Charles said...

I'm not advocating that all calls be routed through their network. I was thinking that, presumably, when a call needs to be intercepted, the VoIP provider can simply sit and wait until a call to or from the number of interest gets initiated and then force only the traffic associated with that particular call to be routed through their network so they can eavesdrop and relay to the interested law enforcement agency. This might come to a detriment to the person being eavesdroped on (which might tip them off, but hey, you can't have it both ways all the time, right?) but it could be feasible without hampering the development of VoIP. VoIP providers are already aware of all the calls being made to and from any user, the proof is that Vonage charges me for it and shows it to me on my bill! I'm just thinking it might not be as difficult and detrimental to implement .

Jim Lippard said...

You're right that the VoIP provider knows about every call, since the signalling information for the call setup and tear-down always goes through the VoIP provider (that's what makes them the VoIP provider). Collecting call detail records--who calls who when and for how long--are no problem. It's the actual call content interception that's more problematic.

One of the requirements of CALEA is that the interception be done in such a way that the act of interception doesn't tip off the person whose calls are being intercepted. The specific wording (from the FCC's 1999 CALEA Report and Order) is:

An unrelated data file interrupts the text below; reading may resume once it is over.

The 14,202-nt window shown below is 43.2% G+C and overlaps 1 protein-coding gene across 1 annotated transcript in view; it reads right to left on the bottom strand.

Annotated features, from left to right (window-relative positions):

(4) facilitating authorized communications interceptions and access to call-identifying information unobtrusively and with a minimum of interference with any subscriber's telecommunications service and in a manner that protects--

(A) the privacy and security of communications and call-identifying information not authorized to be intercepted; and

(B) information regarding the government's interception of communications and access to call-identifying information.

The clause (B) has been interpreted to not only prevent the person who's call is being intercepted from knowing, but to keep the number of people with knowledge of the intercept at the carrier to a minimum.

BTW, the FCC's documents on CALEA are here.

Jim Lippard said...

Looks like the FBI is now pushing a bill that will effectively create the "wiretapping everywhere" scenario.

It actually sounds rather similar to what has already been done in the Netherlands.